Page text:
Before an operation, surgeons have to obtain the most precise image possible of the anatomical structures of the part of the body undergoing surgery. University of Basel researchers have now developed a technology that uses computed tomography data to generate a three-dimensional image in real time for use in a virtual environment.
The planning of a surgical procedure is an essential part of successful treatment. To determine how best to carry out procedures and where to make an incision, surgeons need to obtain as realistic an image as possible of anatomical structures such as bones, blood vessels, and tissues.
Researchers from the University and University Hospital of Basel’s Department of Biomedical Engineering have now succeeded in taking two-dimensional cross-sections from computer tomography and converting them for use in a virtual environment without a time lag.
Using sophisticated programming and the latest graphics cards, the team led by Professor Philippe C. Cattin succeeded in speeding up the volume rendering to reach the necessary frame rate. In addition, the SpectoVive system can perform fluid shadow rendering, which is important for creating a realistic impression of depth.
For example, doctors can use the latest generation of virtual reality glasses to interact in a three-dimensional space with a hip bone that requires surgery, zooming in on the bone, viewing it from any desired angle, adjusting the lighting angle, and switching between the 3D view and regular CT images. Professor Cattin explains the overall benefits: “Virtual reality offers the doctor a very intuitive way to obtain a visual overview and understand what is possible.”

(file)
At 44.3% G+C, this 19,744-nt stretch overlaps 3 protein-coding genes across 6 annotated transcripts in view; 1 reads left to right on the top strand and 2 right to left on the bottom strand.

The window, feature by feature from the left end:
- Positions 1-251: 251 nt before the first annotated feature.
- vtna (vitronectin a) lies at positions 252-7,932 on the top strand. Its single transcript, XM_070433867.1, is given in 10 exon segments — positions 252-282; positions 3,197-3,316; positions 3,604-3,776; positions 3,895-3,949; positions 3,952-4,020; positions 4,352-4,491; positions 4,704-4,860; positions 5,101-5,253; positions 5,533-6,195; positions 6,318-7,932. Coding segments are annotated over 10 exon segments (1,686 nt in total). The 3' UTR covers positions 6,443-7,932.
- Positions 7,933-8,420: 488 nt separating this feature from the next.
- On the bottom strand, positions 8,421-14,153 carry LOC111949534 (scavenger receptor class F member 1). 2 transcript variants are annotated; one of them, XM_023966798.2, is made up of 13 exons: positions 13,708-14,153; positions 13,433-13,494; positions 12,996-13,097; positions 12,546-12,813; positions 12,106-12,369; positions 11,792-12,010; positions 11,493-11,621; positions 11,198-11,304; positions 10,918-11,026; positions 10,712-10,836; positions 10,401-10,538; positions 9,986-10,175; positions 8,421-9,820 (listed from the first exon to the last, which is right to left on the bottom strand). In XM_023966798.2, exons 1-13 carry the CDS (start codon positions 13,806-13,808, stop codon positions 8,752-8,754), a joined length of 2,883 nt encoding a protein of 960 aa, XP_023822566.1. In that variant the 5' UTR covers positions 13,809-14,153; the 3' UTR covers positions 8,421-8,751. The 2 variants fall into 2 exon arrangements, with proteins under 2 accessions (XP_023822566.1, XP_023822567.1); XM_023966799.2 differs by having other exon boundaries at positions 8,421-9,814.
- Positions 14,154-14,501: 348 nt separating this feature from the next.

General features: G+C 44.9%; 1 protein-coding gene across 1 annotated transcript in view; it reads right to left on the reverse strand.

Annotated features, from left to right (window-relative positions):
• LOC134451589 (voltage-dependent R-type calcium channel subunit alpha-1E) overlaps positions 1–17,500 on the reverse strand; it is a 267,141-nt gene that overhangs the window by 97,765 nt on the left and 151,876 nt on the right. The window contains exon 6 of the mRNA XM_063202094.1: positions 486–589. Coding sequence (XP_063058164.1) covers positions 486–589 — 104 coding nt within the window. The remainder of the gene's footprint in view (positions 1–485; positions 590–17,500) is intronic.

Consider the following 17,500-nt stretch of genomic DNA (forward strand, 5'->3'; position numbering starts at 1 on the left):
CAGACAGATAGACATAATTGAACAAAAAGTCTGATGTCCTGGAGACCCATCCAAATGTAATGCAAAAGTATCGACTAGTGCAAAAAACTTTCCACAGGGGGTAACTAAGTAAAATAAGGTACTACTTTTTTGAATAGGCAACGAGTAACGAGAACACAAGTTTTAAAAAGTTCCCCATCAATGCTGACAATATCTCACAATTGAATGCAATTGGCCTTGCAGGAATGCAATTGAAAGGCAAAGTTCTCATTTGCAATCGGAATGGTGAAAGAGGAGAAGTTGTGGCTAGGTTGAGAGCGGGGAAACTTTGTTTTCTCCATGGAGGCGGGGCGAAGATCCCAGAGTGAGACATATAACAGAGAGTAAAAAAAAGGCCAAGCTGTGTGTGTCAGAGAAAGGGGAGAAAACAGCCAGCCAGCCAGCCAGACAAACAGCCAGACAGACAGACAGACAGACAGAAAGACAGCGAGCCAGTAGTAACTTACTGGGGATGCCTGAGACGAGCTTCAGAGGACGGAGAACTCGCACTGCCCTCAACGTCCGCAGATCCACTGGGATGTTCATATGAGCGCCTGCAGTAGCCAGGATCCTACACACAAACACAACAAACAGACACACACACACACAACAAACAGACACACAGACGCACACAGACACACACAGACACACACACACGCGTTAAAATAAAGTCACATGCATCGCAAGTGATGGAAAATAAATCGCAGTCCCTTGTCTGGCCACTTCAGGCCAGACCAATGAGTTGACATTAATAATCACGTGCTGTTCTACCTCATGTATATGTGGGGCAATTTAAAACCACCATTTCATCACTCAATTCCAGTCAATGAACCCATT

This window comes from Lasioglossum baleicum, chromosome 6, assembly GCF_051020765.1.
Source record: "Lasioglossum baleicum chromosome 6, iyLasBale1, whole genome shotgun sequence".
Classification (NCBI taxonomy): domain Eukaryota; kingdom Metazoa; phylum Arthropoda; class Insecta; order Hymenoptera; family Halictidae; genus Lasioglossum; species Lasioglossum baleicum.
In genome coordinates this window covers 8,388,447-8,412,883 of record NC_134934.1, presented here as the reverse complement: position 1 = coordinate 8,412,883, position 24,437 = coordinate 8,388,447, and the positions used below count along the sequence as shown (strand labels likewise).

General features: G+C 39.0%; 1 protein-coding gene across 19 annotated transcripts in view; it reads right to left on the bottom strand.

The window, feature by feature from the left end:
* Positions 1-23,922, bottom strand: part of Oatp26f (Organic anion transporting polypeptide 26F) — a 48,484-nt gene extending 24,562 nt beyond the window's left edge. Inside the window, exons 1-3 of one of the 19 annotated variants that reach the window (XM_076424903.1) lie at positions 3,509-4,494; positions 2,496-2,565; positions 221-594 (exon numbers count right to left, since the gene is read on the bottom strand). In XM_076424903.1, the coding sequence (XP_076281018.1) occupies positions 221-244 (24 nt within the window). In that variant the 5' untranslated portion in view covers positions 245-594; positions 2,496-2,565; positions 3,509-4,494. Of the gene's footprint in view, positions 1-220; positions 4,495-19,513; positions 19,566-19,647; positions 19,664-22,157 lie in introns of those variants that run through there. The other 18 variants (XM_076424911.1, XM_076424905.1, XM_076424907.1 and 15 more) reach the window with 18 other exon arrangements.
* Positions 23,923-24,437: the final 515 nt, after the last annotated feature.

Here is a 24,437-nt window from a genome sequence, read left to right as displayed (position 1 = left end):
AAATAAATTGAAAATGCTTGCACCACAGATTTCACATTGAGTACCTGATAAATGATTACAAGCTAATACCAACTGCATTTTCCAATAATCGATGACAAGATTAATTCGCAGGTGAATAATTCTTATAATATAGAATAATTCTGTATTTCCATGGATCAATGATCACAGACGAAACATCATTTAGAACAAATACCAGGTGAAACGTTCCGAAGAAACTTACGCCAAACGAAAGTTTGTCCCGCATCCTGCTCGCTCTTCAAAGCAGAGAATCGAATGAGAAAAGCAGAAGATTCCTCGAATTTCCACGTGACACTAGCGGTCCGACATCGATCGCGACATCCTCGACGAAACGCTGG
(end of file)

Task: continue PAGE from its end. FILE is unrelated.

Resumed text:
“This brand-new technology smoothly blurs the boundary between the physical world and computer simulation. As a doctor, I am no longer restricted to looking at my patient’s images from a bird’s eye view. Instead, I become part of the image and can move around in digital worlds to prepare myself, as a surgeon, for an operation in detail never seen before,” says ophthalmologist Dr. Peter Maloca.
“I have found that these new environments continue to guide me and have helped rewire my senses, ultimately making me a better doctor. Those who stand to gain the most here are doctors, their patients, and students – all of whom can share in this new information,” adds Maloca, who works at University Hospital Basel’s OCTlab and at Moorfields Eye Hospital in London.
Improved volume rendering
The ability to convert CT images into a 3D on-screen representation is nothing new. Until now, however, commonly available hardware could not generate these three-dimensional volumes in real time for use in virtual spaces. One particularly challenging aspect was that smooth playback in a virtual environment requires at least 180 images a second – 90 images each for the left and right eyes; otherwise, the viewer may experience nausea or dizziness.
Widespread interest in innovation
This achievement was aided by developments in the computer games industry and new generations of powerful standard hardware, providing medical practitioners with access to three-dimensional test environments. At present, the Basel-based researchers are conducting regular demonstrations of SpectoVive to physicians in order to highlight the system’s potential and, at the same time, to gain a better understanding of doctors’ requirements.
Some museums have also expressed interest in the technology, seeing SpectoVive as an opportunity to allow visitors to discover the world inside exhibits, such as mummies, in an intuitive and nondestructive manner. However, Philippe Cattin, Professor for Image-Guided Therapy at the Faculty of Medicine, sees the greatest potential in the areas of diagnostics, surgical planning, and medical training.